A Kingdom Transformed

Early Mormonism and the Modern LDS Church, New Edition

To survive in an often disapproving external social world, the LDS Church has made many adaptive changes in belief, practice, and organization over time. Gordon and Gary Shepherd identify and elucidate these changes through statistical analysis of the rhetoric from General Conference proceedings in their book. The first edition of A Kingdom Transformed, published in 1984, covered the years 1830 to 1979. This new edition revises this earlier work and adds to it by examining the subsequent thirty years of LDS church rhetoric revealing what new trends have emerged and what old ones have continued. It retains the summary and analysis of data from the first 150 years of LDS Church history, but every chapter, including the narrative history of early Mormonism, has been thoroughly rewritten with updated theoretical and empirical support from contemporary research sources.

The first edition showed how early twentieth century LDS leaders were fairly liberal in mainstreaming church doctrines and social teaching, but by mid-twentieth century, as the church became more stable, accepted, and successful, church authorities reversed several earlier modifications and began emphasizing a stricter, more conservative theology that coincided with an increasingly conservative political orientation. The new book adds current issues of concern, such as the role of women in the church and international growth versus member retention. It also introduces a new conceptual framework for interpreting findings.  

Gordon Shepherd is professor of sociology at the University of Central Arkansas. Gary Shepherd is professor emeritus of sociology at Oakland University in Michigan. The Shepherds (identical twins) have collaborated on a number of scholarly projects over many years, including six books, among them, with Lavina Fielding Andersen, Ordain Women and Resurgent Mormon Feminism: Voices for Equality in a Conservative Faith Tradition (in press).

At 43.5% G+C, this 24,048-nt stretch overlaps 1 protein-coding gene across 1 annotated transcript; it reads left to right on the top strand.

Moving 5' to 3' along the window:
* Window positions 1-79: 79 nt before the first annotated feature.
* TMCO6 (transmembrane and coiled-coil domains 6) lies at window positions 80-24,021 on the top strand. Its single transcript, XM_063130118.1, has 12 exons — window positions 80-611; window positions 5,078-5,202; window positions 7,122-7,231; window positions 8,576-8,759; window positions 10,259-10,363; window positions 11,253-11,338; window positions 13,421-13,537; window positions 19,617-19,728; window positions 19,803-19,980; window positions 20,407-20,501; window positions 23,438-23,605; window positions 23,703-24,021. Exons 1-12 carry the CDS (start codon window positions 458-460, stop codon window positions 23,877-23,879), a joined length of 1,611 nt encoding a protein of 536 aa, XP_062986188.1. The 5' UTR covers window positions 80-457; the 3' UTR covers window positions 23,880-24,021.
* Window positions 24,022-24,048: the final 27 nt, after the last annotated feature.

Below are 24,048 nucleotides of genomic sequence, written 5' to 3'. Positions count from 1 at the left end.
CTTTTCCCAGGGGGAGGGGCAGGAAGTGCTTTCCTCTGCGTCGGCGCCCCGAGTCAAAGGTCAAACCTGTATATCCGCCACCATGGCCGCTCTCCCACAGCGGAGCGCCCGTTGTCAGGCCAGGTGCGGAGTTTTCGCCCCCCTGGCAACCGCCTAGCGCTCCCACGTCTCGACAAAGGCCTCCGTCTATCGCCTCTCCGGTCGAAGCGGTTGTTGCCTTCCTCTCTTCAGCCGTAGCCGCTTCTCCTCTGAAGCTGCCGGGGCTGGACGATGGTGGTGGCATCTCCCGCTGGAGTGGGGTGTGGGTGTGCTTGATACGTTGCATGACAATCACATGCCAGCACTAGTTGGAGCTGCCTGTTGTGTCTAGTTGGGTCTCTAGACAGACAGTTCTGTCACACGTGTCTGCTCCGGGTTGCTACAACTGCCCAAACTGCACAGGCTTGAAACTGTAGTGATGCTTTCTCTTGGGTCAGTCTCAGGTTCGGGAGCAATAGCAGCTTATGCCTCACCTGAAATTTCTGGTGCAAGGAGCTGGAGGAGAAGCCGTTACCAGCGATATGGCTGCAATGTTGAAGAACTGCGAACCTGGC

Table of Contents:
List of Figures
List of Tables

1. Mormon Prophetic Rhetoric and the Institution of LDS General Conference
2. Parallel Paths: LDS General Conference and Mormon History
3. The Social-Historical Context of Mormon Beliefs
4. Utopia, Family, and Authority: The Major Rhetorical Themes of LDS 
General Conferences

5. Mormon Commitment Mechanisms
6. Patterns of Mormon Commitment Rhetoric
7. Mormon Accommodation
8. Mormon Responses to Secularization

9. Contemporary Developments: LDS Conference Trends from 

Appendix A: Content Analysis Procedures for Obtaining and 
Evaluating a Representative Sample of LDS General Conference 
Addresses, 1830–1979
Appendix B: Listing of Addresses in the LDS Conference Sample, 1830–1979
Appendix C: General Conference Topic Index with Salience Scores for 
Thirty-Year Periods, 1830–1979

Praise and Reviews:
“A valuable addition, both substantively and methodologically, to the study of the transformations that have occurred in institutional Mormonism across time… It will be an easy and interesting read.”
Armand L. Mauss, author of Shifting Borders and a Tattered Passport: Intellectual Journeys of a Mormon Academic

“The book is already an essential work on Mormonism in the twentieth century; this new edition, expanding its reach into the twenty-first century, is quite welcome.”
Matthew Bowman, author of The Mormon People: The Making of an American Faith

“Shepherd and Shepherd have produced a remarkable piece of scholarship in A Kingdom Transformed. By zooming out and examining aggregate trends in emphasis over time, they have provided a real contribution to the study of the development of the church, and one can hope that the authors or others picking up their legacy will continue to update this important study going into the future.”
Mormon Studies Review


“This book is surprisingly easy to read, virtually jargon-free, and provides a substantial overview of Mormonism’s core beliefs, practices, and history. For those interested, this book includes three appendices that detail this study’s statistical method and data. And as a theoretical approach to Mormonism, A Kingdom Transformed yields new insights and suggests new directions for those interested in Mormon studies.”—Nova Religio